Sea Rim State Park
|Date: November 24-26 2017||Sponsor: DDRC|
|River: Sabine Pass, assorted bays and trails, Gulf of Mexico||Trip Leader: Bryan Jackson|
|Reach: TBD by water levels||Phone: 972-979-2519|
|Difficulty: Class I * (See scale below)||E-mail: FCO@down-river.com|
|Rendezvous: Sea Rim SP 9 am Saturday|
|Campground: Sea Rim State Park|
We will be base camping at Sea Rim State Park with direct access to the the Gulf, Sabine Pass and a bunch of marshland paddle trails. This is a great trip to kayak the Gulf coast . We'll be both touring the bays, and doing some fishing . People usually fish for Speckled trout and Reds. Don't forget your fishing license! If you don't have one already, you can purchase one at the park. Our schedule will be decided by wind and conditions.
Campsite Reservations are a must- you need
to do it soon, as the snowbirds book up this park. I would
highly suggest you reserve now, as you can always cancel later.
Youʼll want your own site for a camping trailer. TPWD Reservations #
Saturday night we will have our Thanksgiving Pot Luck featuring a Cajun
"fried" Turkey and your favorite side or dessert. Bring food and cooking supplies for all other meals. Be prepared to take a
lunch and water with you on our day trips.
and sit on tops are best suited for bay paddling, but some have used canoes.
This time of year, weather can be all over the place, so bring a good tent
and all weather protection for yourself. Again, If you plan to fish don't
forget your fishing license. Be sure and bring a PFD, a Whistle, and (an
anchor for your boat, if you plan to fish). If you have a GPS device you
might want to bring that also.
Directions from Dallas:
Follow I-10 east to TX 73 East
Take the TX-82 S exit from TX-73 E
Follow TX-82 S to TX-87 S
TX-87 S to Park Entry Road.
|* International Scale of River Difficulty
Class I: Easy. Fast moving water with riffles and small waves. Few obstructions, all obvious and easily missed with little training. Risk to swimmers is slight, self-rescue is easy.
Class II: Novice. Straightforward rapids with wide, clear channels which are evident without scouting. Occasional maneuvering may be required, but rocks and medium sized waves are easily missed by trained paddlers. Swimmers are seldom injured and group assistance, while helpful, is seldom needed.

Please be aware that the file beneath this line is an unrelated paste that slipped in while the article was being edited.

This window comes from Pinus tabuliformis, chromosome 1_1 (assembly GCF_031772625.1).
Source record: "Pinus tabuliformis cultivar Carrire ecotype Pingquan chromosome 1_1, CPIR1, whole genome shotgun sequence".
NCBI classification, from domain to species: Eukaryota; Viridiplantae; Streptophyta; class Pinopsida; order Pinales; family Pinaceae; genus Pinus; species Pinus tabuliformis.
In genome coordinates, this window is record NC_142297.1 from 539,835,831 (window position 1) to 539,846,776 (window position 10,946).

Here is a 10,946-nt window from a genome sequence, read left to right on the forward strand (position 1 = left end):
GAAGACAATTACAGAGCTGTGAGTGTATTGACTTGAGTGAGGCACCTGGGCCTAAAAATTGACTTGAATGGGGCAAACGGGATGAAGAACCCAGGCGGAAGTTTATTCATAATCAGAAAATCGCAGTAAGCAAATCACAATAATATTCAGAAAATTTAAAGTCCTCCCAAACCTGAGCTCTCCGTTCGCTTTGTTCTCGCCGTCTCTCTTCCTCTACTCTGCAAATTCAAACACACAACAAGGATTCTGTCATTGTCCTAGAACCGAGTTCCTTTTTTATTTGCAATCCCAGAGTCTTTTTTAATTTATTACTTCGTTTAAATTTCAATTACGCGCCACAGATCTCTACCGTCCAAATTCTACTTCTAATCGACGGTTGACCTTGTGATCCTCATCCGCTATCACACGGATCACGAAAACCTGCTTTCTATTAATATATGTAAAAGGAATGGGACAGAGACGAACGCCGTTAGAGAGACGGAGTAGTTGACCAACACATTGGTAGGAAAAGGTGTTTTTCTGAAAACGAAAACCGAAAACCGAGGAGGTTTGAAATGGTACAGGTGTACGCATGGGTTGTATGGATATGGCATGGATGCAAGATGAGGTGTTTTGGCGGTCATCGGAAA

Class III: Intermediate. Rapids with moderate, irregular waves which may be difficult to avoid and which can swamp an open canoe. Complex maneuvers in fast current and good boat control in tight passages or around ledges are often required; large waves or strainers may be present but are easily avoided. Strong eddies and powerful current effects can be found, particularly on large-volume rivers. Scouting is advisable for inexperienced parties. Injuries while swimming are rare; self-rescue is usually easy but group assistance may be required to avoid long swims.
Class IV: Advanced. Intense, powerful but predictable rapids requiring precise boat handling in turbulent water. Depending on the character of the river, it may feature large, unavoidable waves and holes or constricted passages demanding fast maneuvers under pressure. A fast, reliable eddy turn may be needed to initiate maneuvers, scout rapids, or rest. Rapids may require "must" moves above dangerous hazards. Scouting is necessary the first time down. Risk of injury to swimmers is moderate to high, and water conditions may make self-rescue difficult. Group assistance for rescue is often essential but requires practiced skills. A strong eskimo roll is highly recommended.
Class V: Expert. Extremely long, obstructed, or very violent rapids which expose a paddler to above average endangerment. Drops may contain large, unavoidable waves and holes or steep, congested chutes with complex, demanding routes. Rapids may continue for long distances between pools, demanding a high level of fitness. What eddies exist may be small, turbulent, or difficult to reach. At the high end of the scale, several of these factors may be combined. Scouting is mandatory but often difficult. Swims are dangerous, and rescue is difficult even for experts. A very reliable eskimo roll, proper equipment, extensive experience, and practiced rescue skills are essential for survival.
Class VI: Extreme. One grade more difficult than Class V. These runs often exemplify the extremes of difficulty, unpredictability and danger. The consequences of errors are very severe and rescue may be impossible. For teams of experts only, at favorable water levels, after close personal inspection and taking all precautions. This class does not represent drops thought to be unrunnable, but may include rapids which are only occasionally run.
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